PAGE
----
Remedial focus

How is it generated?

  1. For each sprint, plot the total velocity (the sum of the points for all product backlog items including both new functionality and bugs.)
  2. For each sprint, plot the sum of the points for all bug related work.
  3. Draw a trend line that relates to the data points in step 2.
A remedial focus graph showing improving quality over a number of sprints - Scrum Metrics that Matter by AxisAgile

Figure 7 – This indicates that quality is improving. The effort spent on bug-fixing is going down while velocity remains consistent.

When is this generated?
The remedial focus metric is generated at the end of each sprint.

What is it telling you?
This metric monitors the fluctuations in product quality by measuring the percentage of each sprint that is spent working on bugs as opposed to new functional requirements.

In addition, by quantifying the make up of the ‘total velocity’, additional insight can be garnered. For example, the total velocity may be trending upwards, which, on the surface would typically indicate positive improvement. However, if the amount of bug related work is also trending upwards this is an indication that the level of quality is slipping. As such, the increase in total velocity could in fact be indicating that the team is just getting faster at fixing its own bugs – somewhat of a back-handed compliment…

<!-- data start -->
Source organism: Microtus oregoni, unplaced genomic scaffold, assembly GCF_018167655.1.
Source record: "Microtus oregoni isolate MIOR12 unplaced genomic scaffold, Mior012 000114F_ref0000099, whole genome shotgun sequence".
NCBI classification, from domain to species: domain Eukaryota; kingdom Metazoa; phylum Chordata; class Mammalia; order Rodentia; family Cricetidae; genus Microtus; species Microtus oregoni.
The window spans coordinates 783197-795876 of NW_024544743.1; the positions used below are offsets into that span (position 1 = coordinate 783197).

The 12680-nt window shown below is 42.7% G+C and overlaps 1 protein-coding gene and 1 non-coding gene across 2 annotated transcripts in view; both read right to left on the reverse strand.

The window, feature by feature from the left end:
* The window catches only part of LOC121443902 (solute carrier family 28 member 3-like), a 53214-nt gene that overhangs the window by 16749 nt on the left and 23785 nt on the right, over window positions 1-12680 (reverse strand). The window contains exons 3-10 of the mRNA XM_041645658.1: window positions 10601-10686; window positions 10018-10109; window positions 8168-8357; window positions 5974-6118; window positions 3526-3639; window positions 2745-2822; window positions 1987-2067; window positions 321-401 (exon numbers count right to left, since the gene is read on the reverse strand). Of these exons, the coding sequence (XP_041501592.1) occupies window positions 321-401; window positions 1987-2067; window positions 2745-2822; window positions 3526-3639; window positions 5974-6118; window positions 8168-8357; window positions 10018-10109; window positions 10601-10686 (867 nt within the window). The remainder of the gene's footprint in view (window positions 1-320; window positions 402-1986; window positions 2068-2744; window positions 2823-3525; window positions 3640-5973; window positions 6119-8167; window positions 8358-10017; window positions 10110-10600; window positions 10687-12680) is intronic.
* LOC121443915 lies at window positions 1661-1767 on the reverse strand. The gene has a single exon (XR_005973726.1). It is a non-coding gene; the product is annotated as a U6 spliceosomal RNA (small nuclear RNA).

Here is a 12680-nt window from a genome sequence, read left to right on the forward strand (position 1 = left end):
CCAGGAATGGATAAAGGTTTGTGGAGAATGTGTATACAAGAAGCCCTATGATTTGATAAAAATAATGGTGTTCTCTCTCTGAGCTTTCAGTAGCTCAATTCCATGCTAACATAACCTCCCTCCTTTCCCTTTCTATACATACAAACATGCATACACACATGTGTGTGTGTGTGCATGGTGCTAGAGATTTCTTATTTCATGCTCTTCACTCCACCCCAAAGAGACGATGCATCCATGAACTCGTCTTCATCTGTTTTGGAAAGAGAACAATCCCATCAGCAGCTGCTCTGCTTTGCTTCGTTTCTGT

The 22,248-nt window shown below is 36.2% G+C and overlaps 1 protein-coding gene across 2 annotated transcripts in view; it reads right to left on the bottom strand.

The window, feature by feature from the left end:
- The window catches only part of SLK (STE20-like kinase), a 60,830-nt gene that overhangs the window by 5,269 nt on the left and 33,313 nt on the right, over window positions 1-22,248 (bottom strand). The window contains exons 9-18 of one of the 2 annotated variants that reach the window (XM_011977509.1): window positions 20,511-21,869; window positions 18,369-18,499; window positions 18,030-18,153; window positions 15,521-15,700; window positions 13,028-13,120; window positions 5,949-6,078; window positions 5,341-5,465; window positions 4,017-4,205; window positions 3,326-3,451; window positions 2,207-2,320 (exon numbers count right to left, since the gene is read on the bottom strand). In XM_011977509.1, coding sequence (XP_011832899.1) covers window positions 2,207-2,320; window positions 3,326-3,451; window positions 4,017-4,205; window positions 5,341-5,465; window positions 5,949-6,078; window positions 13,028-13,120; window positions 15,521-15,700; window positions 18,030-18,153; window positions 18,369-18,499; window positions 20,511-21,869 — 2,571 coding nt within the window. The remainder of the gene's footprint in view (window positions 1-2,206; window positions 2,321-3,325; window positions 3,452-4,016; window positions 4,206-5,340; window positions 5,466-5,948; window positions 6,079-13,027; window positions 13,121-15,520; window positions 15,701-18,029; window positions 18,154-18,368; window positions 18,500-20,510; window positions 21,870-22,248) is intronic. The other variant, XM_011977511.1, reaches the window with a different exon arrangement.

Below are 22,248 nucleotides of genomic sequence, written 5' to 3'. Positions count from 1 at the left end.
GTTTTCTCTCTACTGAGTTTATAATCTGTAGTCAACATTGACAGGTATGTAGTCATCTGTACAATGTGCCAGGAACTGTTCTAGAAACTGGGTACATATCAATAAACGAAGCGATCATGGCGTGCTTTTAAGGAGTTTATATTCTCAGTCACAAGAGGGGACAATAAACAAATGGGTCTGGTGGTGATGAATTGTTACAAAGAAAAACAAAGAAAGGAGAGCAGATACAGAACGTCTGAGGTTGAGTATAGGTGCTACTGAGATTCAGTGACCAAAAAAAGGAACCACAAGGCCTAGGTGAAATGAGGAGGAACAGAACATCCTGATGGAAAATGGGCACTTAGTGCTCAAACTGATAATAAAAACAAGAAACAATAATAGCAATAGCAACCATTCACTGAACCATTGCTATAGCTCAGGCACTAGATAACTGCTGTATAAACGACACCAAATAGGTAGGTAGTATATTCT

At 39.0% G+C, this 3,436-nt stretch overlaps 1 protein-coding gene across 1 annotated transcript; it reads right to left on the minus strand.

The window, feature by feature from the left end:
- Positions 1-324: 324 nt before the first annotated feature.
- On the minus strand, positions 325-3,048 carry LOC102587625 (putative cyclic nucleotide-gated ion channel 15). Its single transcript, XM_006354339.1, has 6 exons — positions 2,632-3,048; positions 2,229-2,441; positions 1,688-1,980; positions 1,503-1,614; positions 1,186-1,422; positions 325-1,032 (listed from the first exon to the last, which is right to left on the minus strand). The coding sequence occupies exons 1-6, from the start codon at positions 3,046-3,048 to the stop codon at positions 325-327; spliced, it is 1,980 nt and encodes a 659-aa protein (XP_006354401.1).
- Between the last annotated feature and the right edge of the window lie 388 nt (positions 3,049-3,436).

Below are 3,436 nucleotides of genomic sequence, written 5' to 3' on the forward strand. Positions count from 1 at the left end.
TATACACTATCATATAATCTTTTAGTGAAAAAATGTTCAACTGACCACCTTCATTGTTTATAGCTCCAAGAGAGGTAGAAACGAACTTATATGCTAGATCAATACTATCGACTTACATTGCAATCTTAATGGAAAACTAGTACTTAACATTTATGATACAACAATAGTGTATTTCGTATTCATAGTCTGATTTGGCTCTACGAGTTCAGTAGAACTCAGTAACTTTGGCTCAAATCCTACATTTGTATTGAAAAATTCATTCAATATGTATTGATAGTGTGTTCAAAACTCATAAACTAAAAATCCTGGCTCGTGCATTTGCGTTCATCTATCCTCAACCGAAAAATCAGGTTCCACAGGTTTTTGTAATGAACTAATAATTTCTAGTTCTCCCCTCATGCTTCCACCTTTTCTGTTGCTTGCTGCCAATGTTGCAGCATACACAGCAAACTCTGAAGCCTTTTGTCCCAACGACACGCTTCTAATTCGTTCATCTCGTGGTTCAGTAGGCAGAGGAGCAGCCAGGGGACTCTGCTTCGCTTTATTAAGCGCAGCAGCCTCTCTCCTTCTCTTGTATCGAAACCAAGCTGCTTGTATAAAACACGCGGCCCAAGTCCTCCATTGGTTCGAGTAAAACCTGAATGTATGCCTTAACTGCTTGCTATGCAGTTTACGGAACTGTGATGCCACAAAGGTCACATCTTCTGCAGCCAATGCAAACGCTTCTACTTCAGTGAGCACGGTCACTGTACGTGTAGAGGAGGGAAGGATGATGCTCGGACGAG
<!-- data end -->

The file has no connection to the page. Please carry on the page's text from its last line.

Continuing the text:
A remedial focus graph showing improving velocity but decreasing quality over a number of sprints - Scrum Metrics that Matter by AxisAgile

Figure 8 – Even though velocity is increasing, it’s not all good news, as quality is decreasing. Time to revisit the definition of done.

How can we act on it?
If the time spent on bugs isn’t trending downwards, it is a clear indication that the level of inherent quality is insufficient. This should prompt the Scrum team to revisit the definition of done to tighten up the quality requirements.

Beware of analysis paralysis

These four metrics form a small subset of the potential metrics that can be derived and utilized during a Scrum project. But be warned; incessantly generating metrics (just because you can), may cause you to contract an illness that Scrum on the whole tries to combat – analysis paralysis.